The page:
The question of what Elon Musk may really be aiming to achieve

technology, digital, digital transformation, future, future of work,

If this column has a muse, it must be Musk.

Elon Musk has a way to remain in the spotlight, some of his detractors say that he works hard at it. His fans (including this columnist), however, say that he works much harder on changing the world.  As his biographer Ashlee Vance put it, “(the question is) whether he is a being sent from the future to save mankind from itself or a slick businessman dragging foolish investors along on grand cash-burning bets?”

Through this column today, let us explore which one he is, though irrespective of where you stand, it is quite clear that he is perhaps the most polarizing figure the world of business has ever known. Musk was a two-time multi-millionaire even before Tesla and SpaceX. He started and sold Zip2 to Compaq for $300mn, then founded and sold PayPal to eBay for $1.5bn. True to character, he took all the money, and started a rocket company in 2002 for “making humanity a multiplanetary species”, calling it SpaceX. Even as the rockets were being made in the Nevada desert, he bought into an unknown electric car company called Tesla, to “give birth to a whole new industry” in 2004. Somewhere along the way, he started the pithily named The Boring Company to dig tunnels under Los Angeles and other cities to solve the grinding commutes that irritated him. He conceived the Hyperloop, a completely new form of super-fast inter-city transportation, and ‘open-sourced’ it for entrepreneurs, and started a company called Neuralink, to merge the human brain with computers or the cloud. All in a day’s work!

In his spare time, he also made another audacious bet, investing $5bn to set up the world’s largest solar cell factory, called the Gigafactory, which at 35 GWh, was larger than total global Li-ion battery production in 2013. As Musk claimed in his trademark grandiose style it was “something comparable to all li-ion production in the world in one factory.” He then sought to merge Tesla with another company he had helped start, called SolarCity, which has become the largest solar energy provider to homes and businesses. That this company was started by his cousin and had several corporate governance issues, and that it was losing hundreds of millions of dollars was not a problem for Musk; he simply pushed the merger through, saying that “The point of all this,” he wrote in July 2016, “was, and remains, accelerating the advent of sustainable energy.”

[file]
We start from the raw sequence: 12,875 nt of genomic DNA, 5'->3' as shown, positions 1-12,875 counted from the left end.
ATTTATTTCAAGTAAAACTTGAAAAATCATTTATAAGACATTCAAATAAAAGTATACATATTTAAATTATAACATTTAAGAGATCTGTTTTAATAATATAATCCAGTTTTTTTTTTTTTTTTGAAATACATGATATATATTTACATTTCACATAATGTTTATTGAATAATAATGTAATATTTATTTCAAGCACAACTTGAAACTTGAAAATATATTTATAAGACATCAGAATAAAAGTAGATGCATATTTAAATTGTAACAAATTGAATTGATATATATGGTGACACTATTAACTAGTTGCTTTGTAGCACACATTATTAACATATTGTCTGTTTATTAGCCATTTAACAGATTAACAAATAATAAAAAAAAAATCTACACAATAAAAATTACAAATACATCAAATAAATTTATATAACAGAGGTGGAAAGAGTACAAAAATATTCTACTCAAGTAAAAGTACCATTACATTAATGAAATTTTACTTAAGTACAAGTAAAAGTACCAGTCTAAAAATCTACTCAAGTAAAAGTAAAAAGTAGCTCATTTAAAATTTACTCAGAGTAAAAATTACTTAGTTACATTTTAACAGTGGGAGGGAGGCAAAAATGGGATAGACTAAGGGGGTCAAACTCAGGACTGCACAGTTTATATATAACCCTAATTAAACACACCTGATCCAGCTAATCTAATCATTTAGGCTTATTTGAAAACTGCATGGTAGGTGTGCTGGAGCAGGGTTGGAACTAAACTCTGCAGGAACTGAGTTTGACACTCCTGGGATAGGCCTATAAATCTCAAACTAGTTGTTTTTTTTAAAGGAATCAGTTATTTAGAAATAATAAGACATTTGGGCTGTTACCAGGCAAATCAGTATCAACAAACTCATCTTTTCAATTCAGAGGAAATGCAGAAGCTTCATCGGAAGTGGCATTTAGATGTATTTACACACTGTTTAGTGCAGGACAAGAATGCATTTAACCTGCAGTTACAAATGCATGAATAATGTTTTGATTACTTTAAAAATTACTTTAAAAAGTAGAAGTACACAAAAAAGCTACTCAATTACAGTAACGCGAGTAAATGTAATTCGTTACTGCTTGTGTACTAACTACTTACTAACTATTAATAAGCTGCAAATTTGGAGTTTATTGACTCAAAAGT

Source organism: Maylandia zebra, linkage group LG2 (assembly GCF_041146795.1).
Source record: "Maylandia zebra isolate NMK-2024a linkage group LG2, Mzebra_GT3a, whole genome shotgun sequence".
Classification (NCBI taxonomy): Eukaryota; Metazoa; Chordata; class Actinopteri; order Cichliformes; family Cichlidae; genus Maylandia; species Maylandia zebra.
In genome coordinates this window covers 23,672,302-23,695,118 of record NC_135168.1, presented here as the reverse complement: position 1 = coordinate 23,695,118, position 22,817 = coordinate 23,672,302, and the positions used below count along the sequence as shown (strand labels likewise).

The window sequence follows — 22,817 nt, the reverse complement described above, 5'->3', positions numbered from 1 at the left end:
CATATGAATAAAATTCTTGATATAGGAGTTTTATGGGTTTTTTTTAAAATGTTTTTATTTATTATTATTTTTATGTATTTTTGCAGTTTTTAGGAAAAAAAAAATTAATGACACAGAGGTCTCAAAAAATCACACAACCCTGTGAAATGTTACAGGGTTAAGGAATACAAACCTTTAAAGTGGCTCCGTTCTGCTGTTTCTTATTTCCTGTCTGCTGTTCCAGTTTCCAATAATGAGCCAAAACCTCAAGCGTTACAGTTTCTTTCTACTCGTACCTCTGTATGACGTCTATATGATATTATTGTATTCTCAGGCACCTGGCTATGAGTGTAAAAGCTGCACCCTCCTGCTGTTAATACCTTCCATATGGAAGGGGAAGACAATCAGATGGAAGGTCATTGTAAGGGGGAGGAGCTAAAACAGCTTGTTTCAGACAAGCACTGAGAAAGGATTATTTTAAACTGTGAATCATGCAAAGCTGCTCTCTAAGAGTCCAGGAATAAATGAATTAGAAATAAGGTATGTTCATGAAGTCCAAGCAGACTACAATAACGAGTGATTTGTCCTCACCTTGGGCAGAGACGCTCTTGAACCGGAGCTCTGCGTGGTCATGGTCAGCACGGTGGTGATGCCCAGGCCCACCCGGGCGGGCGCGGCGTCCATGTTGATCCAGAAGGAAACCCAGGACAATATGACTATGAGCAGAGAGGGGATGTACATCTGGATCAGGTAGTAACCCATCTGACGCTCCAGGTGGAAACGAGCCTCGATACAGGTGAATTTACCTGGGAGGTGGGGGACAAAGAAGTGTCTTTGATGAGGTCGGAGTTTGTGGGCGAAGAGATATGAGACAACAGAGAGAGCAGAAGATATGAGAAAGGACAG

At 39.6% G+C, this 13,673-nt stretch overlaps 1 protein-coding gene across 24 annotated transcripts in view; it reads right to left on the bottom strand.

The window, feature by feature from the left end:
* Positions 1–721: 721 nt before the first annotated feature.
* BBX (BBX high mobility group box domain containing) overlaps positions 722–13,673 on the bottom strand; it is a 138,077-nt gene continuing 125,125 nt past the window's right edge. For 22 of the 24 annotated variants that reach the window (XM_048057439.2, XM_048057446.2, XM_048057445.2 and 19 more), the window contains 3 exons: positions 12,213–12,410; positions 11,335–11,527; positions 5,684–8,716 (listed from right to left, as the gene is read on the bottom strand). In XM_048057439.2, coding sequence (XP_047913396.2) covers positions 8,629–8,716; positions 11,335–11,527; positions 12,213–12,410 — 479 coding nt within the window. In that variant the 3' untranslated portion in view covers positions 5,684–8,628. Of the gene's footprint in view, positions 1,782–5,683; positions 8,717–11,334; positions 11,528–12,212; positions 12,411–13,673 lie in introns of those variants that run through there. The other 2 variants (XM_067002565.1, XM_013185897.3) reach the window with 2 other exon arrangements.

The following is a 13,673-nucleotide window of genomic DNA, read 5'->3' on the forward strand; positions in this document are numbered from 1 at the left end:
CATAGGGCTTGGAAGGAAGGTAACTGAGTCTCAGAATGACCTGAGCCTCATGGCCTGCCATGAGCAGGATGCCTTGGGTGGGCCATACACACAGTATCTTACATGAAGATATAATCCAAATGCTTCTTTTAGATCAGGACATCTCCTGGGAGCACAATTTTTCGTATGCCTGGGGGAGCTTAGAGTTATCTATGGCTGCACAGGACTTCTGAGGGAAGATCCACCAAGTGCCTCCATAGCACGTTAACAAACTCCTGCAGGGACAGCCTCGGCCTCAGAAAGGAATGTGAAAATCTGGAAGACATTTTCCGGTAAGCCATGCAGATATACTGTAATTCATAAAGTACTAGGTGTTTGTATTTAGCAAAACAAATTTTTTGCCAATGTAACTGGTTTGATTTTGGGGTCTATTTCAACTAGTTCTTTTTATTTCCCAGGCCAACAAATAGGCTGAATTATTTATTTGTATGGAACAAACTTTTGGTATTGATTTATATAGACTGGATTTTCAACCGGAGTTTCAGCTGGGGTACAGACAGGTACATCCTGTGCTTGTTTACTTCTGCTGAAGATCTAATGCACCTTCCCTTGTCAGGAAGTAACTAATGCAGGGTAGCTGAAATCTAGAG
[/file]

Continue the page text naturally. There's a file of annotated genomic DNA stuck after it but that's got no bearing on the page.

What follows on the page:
If his business life has been hectic and colourful, his personal life and escapades equally dazzle. He has been known to smoke up in public during a radio talk show, sold flamethrowers to ridicule critics saying that his cars inexplicably burst into flames. He famously launched a cherry red Tesla roadster into space on his Falcon Heavy rocket, and he named his son from his third marriage X Æ A-12, and then changed it to X Æ A-Xii when people said they did not know what it meant!

His latest antic has been to sell red silk shorts on the Tesla website, thumbing his nose at the short sellers who were betting against his company. In many ways, he is having the last laugh. SpaceX is making solid profits, has just carried a human being to the manned space station, and NASA has virtually outsourced the space program to private players like him. Tesla has had spectacular results and at $300bn, is valued more than GM, Ford and Toyota combined! Hyperloop proof of concepts are coming up everywhere in the world, including in India, the Boring Company continues to bore, and Musk already has four giga factories, with more coming up.

A lot of analysts and experts try and figure out which business he is in – cars, solar, space, technology, or all of them. There is a school of thought which says that he is actually in the batteries business! The way I look at it (in unabashed admiration, I might add) is that Musk is positioned in the himself in the middle of two colossal industries. If you look at business history, two industries have produced the most change, wealth and impact in the modern era – energy and technology. Musk has solidly put himself in the intersection of both of them – the gigafactories will be his oil fields of the future, technology will power every other business he runs and starts.

In two decades, Musk has change entire industries and moved swathes of the world to the future, and he is not done yet. He is a unique kind of entrepreneur, not focusing on one industry or business but simultaneously revolutionizing multiple industries. “I like to be involved in things that change the world” he says, and he is putting his money where his (big) mouth is.

(This article appeared as an OpEd in Mint on July 23, 2020)

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